When You Take Melatonin Every Day, This Is What Happens To Your Blood Pressure

Traveling back and forth between time zones can mess with your circadian rhythm, which is your internal clock that regulates functions like your sleep/wake cycle, metabolism, and immune system. That could make you feel exhausted during the day and wreck your ability to make important decisions. Melatonin is the hormone that helps regulate your circadian rhythm.

Your body makes its own melatonin, and it's secreted when the lights begin to dim. If you experience a temporary disruption to your circadian rhythm, you can take a melatonin supplement to reset your body clock. In the short term, melatonin can help you get to sleep. Although taking melatonin every day is generally considered to be safe, it doesn't address potential sleep disorders or mental disorders that interfere with your sleep. Some people might experience side effects from melatonin, like headaches, dry mouth, night sweats, or depression. A surprising effect of taking melatonin every day might be lower blood pressure.

Melatonin reduces nighttime blood pressure

There are two types of melatonin supplements. Immediate-release melatonin goes to work right away at resetting your body clock. Meanwhile, delayed release melatonin works a little more slowly and sustains your melatonin levels a little longer. A 2011 meta-analysis in Vascular Health and Risk Management found that immediate-release melatonin didn't affect nighttime blood pressure. Controlled release melatonin reduced the nighttime systolic blood pressure by 6 millimeters of mercury (mmHg) and diastolic by 3.5 mmHg. Nighttime blood pressure is more closely associated with negative health effects, according to a 2023 article in the American Journal of Medicine. People with normal high blood pressure during the day could have high nighttime blood pressure.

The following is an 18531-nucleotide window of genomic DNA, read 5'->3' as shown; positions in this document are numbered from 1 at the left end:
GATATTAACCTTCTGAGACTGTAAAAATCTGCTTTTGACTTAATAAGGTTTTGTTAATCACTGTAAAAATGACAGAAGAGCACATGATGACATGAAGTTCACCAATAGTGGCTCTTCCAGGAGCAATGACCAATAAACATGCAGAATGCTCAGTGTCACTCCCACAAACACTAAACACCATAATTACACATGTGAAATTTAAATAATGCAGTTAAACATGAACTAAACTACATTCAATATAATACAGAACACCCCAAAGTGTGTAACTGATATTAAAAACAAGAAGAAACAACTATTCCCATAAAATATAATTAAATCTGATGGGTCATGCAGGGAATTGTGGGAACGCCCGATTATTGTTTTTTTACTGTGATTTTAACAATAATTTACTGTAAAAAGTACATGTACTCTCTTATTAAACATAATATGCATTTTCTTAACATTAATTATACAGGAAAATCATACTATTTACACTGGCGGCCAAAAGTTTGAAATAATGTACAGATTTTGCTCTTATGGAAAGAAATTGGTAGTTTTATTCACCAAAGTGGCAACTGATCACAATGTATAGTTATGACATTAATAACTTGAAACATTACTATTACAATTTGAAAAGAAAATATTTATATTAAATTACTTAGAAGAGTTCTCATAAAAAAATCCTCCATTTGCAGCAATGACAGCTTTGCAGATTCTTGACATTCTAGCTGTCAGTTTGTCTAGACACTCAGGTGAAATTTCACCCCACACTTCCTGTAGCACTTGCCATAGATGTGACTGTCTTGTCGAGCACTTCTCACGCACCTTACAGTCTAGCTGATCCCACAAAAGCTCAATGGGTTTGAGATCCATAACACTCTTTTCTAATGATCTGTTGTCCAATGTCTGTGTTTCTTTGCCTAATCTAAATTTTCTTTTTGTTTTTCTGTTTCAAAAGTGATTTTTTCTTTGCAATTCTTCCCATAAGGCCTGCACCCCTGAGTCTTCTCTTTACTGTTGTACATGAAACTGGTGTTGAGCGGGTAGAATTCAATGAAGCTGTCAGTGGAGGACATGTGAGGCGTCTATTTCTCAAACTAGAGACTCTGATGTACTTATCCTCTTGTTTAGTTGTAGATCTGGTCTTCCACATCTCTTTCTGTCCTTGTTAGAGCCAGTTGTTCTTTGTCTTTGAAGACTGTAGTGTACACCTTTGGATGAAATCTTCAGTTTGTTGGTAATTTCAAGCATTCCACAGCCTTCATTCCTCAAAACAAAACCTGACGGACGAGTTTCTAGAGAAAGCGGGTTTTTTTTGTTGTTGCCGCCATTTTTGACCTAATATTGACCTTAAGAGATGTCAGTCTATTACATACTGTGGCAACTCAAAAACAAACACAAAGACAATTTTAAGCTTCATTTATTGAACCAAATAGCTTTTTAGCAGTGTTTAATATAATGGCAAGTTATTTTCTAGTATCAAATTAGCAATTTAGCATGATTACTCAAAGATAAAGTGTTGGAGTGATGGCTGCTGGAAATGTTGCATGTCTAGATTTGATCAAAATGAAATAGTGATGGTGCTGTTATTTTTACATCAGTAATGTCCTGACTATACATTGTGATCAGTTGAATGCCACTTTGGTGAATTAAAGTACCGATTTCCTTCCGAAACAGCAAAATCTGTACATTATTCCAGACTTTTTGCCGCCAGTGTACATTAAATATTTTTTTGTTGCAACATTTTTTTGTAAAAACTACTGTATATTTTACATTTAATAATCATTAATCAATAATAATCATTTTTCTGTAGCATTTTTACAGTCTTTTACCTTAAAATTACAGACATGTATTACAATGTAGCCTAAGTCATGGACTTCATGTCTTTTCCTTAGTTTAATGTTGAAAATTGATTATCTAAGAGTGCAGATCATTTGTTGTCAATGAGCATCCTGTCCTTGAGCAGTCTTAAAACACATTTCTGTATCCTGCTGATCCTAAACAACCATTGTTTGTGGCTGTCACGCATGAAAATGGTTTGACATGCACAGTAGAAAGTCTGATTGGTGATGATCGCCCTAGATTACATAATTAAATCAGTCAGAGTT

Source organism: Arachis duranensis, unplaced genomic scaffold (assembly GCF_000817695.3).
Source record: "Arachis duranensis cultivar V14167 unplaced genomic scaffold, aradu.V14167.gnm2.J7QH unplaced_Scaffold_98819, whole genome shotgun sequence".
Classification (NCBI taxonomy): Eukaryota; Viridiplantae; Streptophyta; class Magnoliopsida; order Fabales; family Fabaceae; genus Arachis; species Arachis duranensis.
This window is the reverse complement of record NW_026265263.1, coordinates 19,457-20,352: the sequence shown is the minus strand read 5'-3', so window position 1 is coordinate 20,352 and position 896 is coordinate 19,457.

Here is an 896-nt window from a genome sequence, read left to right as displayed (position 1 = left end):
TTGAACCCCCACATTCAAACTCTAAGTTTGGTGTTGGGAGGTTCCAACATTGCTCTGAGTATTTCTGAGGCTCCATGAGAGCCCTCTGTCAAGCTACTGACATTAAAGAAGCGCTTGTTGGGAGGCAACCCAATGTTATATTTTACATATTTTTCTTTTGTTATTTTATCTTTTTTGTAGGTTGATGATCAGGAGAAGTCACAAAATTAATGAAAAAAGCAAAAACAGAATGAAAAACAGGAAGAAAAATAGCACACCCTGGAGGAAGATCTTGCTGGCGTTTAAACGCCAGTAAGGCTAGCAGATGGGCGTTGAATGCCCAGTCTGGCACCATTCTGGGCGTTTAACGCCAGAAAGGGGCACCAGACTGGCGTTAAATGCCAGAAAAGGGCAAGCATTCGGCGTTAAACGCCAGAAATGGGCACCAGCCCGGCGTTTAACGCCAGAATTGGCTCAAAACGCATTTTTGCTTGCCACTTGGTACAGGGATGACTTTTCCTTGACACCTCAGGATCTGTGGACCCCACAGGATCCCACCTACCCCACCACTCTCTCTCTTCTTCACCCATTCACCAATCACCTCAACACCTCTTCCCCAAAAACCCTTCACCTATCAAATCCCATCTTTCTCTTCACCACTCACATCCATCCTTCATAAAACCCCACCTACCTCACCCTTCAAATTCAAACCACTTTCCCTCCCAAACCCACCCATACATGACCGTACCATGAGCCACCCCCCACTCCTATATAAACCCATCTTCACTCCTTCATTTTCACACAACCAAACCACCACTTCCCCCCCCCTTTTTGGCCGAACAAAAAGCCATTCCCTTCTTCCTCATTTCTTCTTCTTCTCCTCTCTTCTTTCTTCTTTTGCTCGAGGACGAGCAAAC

Melatonin can also reduce temporary high blood pressure in healthy adults who eat a high-sodium diet, according to a 2023 article in the American Journal of Physiology. The study had people eat almost 7,000 milligrams of sodium each day for 10 days, and half of them took a 10-milligram melatonin supplement. Although the melatonin didn't affect their 24-hour blood pressure, it reduced their nighttime blood pressure.

Sleep schedule is linked to your blood pressure

Researchers aren't quite sure why melatonin affects blood pressure. According to a 2014 study in the International Journal of Molecular Sciences, some types of hypertension are linked to inflammation in the central nervous system. Melatonin can boost antioxidant enzymes to fight free radicals and protect your cells. Per a 2024 article review in the Journal of Multidisciplinary Healthcare, melatonin regulates the pathways that control blood pressure.

A regular sleep routine might help control your blood pressure, and melatonin can be one of the tools to get your sleep schedule on track. A 2023 study in Hypertension found that people who got an inconsistent amount of sleep each night had up to a 17% higher risk of high blood pressure. Bedtime variations of 34 minutes each night meant a 32% higher risk of hypertension. It can be worse if you go to bed a little later on the weekends. A 90-minute later bedtime (or any 90-minute variation in your sleep schedule) could increase your risk of high blood pressure by 92%.